"It cruises at better than book speeds and it costs less per mile than a Citation Mustang or a Beech King Air 200," says Bob Lowery, who flies s.n. 308. BCA’s May 2012 Purchase Planning Handbook indicates that both the Citation Mustang and King Air 200GT have slightly better fuel efficiency on most trips. But overall operating costs of the CJ2+ could be less because it flies faster on virtually all missions and thus logs fewer engine and airframe hours, thereby reducing maintenance costs.

[Owner operators and corporate fleet operators] both gave high marks to the Williams FJ44-3A-24 turbofan engines. They said they’re well matched to the airframe, providing sporty performance, fast climb times and excellent fuel efficiency. Just as importantly, the engines are very reliable according to survey respondents.

Fred George
Business & Commercial Aviation, October 2012

Beyond Beechjet

Nextant’s new jet [400XT] can make nonstop flights that owners of a 400A could only dream about.
It’s safe to say that without the Williams engines, there would be no Nextant 400XT.

The engines are revolutionary enhancements over the state of the art of even 10 years ago. They are quieter, more fuel-efficient and more reliable. . . The FJ44 is a remarkable 32 percent more efficient, based on the Pratt it replaces, and it gives the 400XT more power, more range, better hot and high performance and much better operating economies.

Taxiing was a no-brainer, thanks to the lower residual thrust of the Williams engines. On takeoff, there was plenty of power. Simply put the throttles to the "takeoff" position, release the brakes and hang on.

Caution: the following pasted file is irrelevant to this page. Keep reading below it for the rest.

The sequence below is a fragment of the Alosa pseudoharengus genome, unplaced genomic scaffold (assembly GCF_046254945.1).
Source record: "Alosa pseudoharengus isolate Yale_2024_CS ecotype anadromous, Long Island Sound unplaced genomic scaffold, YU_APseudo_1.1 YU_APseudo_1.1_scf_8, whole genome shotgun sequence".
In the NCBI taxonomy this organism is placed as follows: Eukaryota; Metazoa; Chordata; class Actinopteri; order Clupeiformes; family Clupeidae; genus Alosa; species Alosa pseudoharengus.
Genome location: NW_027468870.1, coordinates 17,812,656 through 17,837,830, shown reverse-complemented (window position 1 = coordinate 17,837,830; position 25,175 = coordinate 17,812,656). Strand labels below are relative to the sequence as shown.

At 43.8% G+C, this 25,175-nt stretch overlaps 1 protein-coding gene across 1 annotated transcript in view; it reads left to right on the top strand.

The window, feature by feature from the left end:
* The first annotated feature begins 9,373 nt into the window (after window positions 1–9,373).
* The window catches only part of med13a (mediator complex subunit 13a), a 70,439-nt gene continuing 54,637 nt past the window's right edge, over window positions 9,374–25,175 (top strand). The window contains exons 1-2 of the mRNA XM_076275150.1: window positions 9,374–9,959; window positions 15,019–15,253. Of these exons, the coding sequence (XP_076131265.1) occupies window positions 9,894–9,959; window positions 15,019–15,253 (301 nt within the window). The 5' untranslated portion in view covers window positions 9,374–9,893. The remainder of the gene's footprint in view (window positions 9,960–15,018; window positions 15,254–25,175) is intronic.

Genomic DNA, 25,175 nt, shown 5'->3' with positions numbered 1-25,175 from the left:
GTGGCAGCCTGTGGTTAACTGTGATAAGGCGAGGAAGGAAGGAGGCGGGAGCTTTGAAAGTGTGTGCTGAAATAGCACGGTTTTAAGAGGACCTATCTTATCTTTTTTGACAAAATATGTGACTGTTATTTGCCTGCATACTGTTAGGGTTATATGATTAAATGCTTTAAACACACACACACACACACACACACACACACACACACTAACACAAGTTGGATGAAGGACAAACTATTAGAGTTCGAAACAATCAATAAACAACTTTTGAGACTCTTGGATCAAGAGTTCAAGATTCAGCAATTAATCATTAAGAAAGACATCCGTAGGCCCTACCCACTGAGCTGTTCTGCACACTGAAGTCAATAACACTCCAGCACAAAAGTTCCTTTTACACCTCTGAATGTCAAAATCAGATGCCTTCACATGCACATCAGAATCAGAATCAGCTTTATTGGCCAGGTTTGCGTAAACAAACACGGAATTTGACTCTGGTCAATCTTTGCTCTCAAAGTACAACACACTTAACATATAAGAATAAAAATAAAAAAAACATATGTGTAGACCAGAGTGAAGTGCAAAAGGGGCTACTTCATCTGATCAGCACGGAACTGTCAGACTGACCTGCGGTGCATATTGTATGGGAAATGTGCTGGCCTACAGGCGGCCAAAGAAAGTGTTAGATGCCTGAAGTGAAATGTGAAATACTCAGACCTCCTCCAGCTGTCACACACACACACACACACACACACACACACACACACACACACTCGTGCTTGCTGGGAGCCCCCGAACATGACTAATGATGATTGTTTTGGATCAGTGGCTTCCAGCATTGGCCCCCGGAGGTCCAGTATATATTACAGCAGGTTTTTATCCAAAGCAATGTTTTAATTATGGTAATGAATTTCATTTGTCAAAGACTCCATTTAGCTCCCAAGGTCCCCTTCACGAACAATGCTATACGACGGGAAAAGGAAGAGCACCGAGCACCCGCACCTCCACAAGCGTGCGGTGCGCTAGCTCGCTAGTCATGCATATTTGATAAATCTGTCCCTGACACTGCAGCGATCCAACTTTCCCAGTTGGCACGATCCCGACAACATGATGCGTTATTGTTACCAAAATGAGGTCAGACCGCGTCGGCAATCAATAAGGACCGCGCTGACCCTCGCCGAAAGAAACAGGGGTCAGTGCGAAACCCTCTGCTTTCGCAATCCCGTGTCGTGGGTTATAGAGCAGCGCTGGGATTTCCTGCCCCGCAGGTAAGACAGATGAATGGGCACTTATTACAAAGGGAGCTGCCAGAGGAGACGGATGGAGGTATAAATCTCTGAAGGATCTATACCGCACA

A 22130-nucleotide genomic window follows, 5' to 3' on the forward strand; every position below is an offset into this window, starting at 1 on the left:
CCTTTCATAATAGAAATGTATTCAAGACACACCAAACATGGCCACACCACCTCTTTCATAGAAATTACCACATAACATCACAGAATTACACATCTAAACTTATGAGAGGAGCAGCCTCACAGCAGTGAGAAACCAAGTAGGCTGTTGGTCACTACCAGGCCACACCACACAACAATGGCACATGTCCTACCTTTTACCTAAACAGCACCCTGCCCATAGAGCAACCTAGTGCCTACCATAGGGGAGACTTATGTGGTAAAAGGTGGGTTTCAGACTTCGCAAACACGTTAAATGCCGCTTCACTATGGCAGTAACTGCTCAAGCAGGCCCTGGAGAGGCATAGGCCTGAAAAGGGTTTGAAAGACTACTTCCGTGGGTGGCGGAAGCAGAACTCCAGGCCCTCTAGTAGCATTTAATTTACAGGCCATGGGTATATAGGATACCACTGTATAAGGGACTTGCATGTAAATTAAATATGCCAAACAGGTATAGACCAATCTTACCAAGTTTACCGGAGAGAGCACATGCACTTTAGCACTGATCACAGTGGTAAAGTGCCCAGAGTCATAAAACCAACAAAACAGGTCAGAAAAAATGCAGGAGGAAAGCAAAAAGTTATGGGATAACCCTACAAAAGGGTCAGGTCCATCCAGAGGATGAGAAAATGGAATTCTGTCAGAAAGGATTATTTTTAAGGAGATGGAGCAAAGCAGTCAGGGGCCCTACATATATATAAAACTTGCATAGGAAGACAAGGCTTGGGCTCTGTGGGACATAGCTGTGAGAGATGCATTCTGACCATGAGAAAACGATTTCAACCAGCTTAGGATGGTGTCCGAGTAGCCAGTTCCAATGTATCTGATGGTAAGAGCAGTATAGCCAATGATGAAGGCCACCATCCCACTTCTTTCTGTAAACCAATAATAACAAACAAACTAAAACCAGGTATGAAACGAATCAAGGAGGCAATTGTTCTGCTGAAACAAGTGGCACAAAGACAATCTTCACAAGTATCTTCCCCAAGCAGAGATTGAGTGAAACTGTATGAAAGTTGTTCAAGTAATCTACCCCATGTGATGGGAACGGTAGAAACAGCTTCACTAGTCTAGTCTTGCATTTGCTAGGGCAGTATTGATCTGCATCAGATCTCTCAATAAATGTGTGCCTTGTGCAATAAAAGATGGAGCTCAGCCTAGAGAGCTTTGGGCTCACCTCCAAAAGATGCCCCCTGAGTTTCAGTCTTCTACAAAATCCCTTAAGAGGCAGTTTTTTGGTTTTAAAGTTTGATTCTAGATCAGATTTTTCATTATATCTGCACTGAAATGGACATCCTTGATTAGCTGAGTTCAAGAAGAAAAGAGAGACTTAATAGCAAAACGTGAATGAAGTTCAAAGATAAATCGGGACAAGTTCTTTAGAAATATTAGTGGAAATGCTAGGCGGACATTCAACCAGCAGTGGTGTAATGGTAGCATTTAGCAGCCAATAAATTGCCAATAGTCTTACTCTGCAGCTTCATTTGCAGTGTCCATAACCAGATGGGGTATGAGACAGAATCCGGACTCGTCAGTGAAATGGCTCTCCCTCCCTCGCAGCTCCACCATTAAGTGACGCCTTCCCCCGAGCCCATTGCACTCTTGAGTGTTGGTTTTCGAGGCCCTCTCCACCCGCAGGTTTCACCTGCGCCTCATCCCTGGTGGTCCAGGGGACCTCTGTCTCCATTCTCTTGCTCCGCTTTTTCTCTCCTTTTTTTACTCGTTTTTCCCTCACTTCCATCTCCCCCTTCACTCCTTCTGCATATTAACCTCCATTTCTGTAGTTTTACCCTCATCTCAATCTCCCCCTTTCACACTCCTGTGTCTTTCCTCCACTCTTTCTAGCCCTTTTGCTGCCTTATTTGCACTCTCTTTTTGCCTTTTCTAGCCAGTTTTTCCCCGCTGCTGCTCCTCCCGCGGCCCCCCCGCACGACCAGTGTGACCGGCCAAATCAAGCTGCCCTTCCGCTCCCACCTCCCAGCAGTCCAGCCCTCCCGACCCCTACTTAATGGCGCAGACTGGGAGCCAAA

It was a gusty day in central Texas, and Austin Bergstrom had gusty crosswinds, so I had my work cut out for me. This is where the low inertia of the Williams engines comes in handy, since spool-up times are fairly low for such powerful engines, and the power you have to work with once they come up to power is great.

Robert Goyer
Flying Magazine, October 2011

Über Upgrades
Nextant takes Beechjets Upscale

Nextant’s goal is to capitalize on the Beechjet’s prime asset—its comfortable cabin—and boost its performance by swapping out the stock airplanes’ dated, thirsty, and less powerful (2,965 lbst) Pratt & Whitney JT15D-5 engines for a pair of 3,050 lbst Williams International FJ44-3AP engines. Nextant says that the FJ44s burn 32 percent less fuel than the old Pratts, weigh 240 pounds less, and have 4,000-hour TBOs—versus the JT15Ds’ 3,600 hours. Other benefits include FADEC controls and less greenhouse gas emissions. Nextant calls its remanufactured Beechjet the 400XT.

Thomas A. Horne
AOPA Pilot, September 2011

The effortless acceleration and smooth jet buzz from the Williams turbofans will certainly sweeten the deal for any pilot contemplating a step up to jet power.